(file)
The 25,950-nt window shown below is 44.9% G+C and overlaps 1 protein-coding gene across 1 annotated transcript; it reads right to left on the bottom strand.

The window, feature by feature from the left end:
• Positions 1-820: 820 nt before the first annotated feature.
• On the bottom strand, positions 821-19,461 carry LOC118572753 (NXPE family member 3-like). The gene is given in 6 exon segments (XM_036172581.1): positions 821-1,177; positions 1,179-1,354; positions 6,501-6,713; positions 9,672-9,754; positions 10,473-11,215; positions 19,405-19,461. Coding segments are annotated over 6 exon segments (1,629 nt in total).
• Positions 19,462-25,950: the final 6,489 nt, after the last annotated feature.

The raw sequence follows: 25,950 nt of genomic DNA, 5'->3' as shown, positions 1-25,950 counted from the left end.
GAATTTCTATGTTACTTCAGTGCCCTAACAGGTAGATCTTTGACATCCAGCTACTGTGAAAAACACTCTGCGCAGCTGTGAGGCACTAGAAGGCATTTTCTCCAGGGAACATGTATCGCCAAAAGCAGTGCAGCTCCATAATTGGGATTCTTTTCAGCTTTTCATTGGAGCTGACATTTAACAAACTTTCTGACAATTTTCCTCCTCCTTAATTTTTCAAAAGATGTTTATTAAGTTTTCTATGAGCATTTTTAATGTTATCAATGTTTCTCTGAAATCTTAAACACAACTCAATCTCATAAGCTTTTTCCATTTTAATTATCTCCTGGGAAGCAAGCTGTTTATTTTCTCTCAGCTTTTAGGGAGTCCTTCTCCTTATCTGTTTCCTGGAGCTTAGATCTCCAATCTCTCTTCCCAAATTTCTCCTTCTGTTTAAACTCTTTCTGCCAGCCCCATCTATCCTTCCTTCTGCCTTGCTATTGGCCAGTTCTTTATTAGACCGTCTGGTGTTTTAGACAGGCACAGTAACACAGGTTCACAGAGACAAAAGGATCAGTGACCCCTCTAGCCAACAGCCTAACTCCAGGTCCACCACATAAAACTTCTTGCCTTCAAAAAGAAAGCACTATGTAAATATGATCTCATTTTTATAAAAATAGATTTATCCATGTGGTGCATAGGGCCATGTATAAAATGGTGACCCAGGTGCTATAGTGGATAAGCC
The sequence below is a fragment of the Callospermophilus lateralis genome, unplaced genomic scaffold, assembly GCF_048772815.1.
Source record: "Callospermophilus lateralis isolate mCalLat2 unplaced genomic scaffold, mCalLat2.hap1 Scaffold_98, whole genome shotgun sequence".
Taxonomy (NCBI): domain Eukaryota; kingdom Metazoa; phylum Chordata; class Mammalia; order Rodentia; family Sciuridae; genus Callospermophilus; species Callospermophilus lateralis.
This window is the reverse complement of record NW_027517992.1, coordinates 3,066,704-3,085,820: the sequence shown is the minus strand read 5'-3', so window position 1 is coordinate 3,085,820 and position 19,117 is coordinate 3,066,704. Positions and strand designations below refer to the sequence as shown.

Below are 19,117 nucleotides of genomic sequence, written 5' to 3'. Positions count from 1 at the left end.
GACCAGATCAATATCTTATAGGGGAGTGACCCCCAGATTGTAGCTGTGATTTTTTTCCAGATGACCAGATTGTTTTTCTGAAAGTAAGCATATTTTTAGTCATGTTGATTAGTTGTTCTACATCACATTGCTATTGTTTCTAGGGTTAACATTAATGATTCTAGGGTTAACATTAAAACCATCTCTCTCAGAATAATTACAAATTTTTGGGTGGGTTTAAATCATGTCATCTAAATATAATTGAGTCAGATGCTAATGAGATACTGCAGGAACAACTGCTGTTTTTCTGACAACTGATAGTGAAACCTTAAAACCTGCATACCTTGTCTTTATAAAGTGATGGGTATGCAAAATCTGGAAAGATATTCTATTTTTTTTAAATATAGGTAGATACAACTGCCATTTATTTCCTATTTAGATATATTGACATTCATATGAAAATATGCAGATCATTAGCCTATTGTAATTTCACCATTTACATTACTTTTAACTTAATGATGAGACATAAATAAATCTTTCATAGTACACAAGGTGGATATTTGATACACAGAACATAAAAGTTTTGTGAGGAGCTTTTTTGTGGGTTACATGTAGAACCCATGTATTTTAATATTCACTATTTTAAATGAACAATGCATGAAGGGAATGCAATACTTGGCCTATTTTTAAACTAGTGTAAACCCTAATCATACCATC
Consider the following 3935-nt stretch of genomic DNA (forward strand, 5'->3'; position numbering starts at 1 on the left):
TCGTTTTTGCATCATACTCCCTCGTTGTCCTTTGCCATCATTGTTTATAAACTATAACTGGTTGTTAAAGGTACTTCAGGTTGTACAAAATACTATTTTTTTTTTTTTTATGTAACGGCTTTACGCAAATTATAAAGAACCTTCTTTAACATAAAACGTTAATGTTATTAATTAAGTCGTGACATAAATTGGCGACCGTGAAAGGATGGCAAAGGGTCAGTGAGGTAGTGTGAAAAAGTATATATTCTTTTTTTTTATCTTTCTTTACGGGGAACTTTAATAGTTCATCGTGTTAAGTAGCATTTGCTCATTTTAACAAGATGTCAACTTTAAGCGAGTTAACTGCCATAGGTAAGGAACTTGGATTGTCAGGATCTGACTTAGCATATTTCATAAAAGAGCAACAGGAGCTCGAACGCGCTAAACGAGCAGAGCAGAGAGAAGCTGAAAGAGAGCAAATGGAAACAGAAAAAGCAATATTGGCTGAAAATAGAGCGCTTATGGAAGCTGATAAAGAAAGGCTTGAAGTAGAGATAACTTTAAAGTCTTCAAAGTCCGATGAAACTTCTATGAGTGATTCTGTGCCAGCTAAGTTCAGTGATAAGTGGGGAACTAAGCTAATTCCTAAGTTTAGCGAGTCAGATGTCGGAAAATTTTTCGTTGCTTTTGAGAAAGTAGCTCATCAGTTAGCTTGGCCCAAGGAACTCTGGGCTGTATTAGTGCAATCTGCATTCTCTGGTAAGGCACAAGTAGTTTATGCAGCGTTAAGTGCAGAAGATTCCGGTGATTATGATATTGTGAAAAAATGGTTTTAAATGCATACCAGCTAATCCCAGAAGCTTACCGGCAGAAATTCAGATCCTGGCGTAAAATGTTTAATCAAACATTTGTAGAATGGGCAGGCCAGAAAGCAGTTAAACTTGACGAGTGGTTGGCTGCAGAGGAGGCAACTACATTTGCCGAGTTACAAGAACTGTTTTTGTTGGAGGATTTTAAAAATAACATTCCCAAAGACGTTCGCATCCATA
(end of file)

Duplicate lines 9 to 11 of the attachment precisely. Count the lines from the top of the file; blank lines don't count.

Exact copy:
Source record: "Callospermophilus lateralis isolate mCalLat2 unplaced genomic scaffold, mCalLat2.hap1 Scaffold_98, whole genome shotgun sequence".
Taxonomy (NCBI): domain Eukaryota; kingdom Metazoa; phylum Chordata; class Mammalia; order Rodentia; family Sciuridae; genus Callospermophilus; species Callospermophilus lateralis.
This window is the reverse complement of record NW_027517992.1, coordinates 3,066,704-3,085,820: the sequence shown is the minus strand read 5'-3', so window position 1 is coordinate 3,085,820 and position 19,117 is coordinate 3,066,704. Positions and strand designations below refer to the sequence as shown.